The King’s Swordswoman Review
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Prive Janel Redhu has sworn fealty to the Goddess, which means that she must never take a lover or husband. Her only mission is to take up her sword and protect the kingdom. Later, she’s asked to protect the future king of Prudha—a sickly boy in a man’s body who may not ever be strong enough to rule. Crispin du Lance spends his days in bed, attended by an overbearing mother and a leech (a doctor of medicine) who has a peculiar sense of what’s good for the prince and what’s not.

When the kingdom is on the verge of attack, Janel overhears Prince Crispin’s brothers’ plans to murder him. Janel whisks the future king away through a secret passageway, but things go from bad to worse as Crispin falls to his death and Janel is taken hostage by the enemy.

For five years, Prive Janel endures her enemy’s torture, waiting for the moment when she can escape and make things right. But when her plans go into motion, many surprises await her in a small province called Sudelain.

The King’s Swordswoman is probably the best thing that author Toni V. Sweeney has ever written—and she’s written some really great novels. Her world of fantasy comes to life in this novel, with multifaceted characters and an imaginative plot that flows in a steady rhythm, keeping readers engrossed in the story.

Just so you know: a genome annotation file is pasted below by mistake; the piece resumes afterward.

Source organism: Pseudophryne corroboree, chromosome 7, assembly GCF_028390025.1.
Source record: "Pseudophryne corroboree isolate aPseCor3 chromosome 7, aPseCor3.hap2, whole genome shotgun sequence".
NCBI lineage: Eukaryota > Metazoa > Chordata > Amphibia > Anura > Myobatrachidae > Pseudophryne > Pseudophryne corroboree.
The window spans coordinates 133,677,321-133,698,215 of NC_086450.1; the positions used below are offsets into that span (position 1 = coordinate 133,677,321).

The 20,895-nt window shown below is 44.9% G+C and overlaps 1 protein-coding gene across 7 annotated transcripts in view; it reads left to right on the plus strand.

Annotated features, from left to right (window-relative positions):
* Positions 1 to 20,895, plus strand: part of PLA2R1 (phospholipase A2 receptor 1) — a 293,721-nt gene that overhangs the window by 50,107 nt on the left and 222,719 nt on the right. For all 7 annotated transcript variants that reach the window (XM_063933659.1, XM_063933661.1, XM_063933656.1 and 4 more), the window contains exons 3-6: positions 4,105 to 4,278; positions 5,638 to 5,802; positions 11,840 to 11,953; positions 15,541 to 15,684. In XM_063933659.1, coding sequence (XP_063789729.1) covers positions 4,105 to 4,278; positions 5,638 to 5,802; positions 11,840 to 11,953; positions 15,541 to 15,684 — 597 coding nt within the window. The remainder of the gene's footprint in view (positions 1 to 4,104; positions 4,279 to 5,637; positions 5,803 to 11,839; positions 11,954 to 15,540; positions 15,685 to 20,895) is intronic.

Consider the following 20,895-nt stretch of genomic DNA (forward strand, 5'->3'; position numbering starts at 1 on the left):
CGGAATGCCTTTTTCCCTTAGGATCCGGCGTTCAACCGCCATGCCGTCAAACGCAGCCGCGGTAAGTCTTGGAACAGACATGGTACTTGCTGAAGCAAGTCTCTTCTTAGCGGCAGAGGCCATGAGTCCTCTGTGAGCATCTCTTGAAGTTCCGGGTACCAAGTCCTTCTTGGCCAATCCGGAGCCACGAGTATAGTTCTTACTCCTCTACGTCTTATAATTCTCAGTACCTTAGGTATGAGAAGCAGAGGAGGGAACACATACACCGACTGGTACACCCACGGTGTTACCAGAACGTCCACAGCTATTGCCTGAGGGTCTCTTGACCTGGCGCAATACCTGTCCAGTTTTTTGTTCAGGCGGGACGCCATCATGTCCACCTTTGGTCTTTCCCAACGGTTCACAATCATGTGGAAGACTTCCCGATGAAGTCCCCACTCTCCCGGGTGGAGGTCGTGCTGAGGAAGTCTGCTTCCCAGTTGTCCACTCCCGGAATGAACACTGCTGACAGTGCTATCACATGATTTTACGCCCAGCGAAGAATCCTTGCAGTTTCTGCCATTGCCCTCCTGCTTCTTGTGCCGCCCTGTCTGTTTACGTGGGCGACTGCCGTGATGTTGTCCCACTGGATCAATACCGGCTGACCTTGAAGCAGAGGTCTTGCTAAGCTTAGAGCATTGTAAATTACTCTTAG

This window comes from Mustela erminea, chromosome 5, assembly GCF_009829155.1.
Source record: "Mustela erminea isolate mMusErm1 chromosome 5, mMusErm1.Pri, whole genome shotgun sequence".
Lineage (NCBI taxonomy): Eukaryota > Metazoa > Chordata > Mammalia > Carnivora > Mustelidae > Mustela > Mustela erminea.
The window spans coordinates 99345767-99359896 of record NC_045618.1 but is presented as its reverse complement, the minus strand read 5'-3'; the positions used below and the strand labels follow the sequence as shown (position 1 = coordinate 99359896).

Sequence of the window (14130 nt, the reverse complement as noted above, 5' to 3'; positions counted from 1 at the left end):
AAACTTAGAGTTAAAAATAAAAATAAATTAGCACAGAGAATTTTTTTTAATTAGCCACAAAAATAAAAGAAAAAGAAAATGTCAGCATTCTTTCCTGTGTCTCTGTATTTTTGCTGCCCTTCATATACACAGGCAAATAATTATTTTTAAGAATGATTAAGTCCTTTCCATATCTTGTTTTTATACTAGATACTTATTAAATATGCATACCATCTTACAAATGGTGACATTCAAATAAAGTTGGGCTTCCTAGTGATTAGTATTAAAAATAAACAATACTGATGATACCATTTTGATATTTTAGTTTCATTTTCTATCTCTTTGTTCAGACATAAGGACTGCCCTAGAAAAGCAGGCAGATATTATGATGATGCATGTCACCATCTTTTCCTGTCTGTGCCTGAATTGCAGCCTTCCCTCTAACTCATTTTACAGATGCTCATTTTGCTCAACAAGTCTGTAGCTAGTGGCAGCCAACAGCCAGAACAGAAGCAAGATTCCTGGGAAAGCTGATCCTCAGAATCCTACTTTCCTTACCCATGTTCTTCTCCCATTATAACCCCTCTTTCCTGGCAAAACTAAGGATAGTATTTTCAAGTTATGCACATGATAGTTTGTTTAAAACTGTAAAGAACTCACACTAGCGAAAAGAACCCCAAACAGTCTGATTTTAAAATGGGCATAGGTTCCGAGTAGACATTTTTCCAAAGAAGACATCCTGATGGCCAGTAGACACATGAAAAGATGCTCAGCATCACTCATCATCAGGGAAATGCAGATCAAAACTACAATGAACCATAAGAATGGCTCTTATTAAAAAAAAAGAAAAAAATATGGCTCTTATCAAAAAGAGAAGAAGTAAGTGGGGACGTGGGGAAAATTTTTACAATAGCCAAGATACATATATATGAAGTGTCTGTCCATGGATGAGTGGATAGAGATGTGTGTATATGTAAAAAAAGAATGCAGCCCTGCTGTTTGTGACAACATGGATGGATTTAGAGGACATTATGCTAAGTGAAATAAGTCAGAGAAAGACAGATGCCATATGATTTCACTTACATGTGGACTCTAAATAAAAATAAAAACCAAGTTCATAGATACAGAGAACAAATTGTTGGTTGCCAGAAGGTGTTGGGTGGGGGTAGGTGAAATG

Janel is a passionate woman and a strong soldier. She’s loyal to her charge, and she’s willing to lay down her life for him. Crispin may have been a bed-ridden man, but he, too, possesses a deep strength that gets him through the toughest trials. Together, they make a powerful team that readers will enjoy spending time with.

Vivid images of castle life and smaller territories outside the kingdom—along with battle scenes and every day family life—also make The King’s Swordswoman an interesting escape into another time and place. You’ll get caught up in the drama and the action, so you might want to find some uninterrupted time, when you can read this great novel from start to finish in one sitting.

Wrap up in a blanket on a crisp fall day and spend a few hours far away from the troubles of this world while reading The King’s Swordswoman. I promise it’ll be an enjoyable afternoon.

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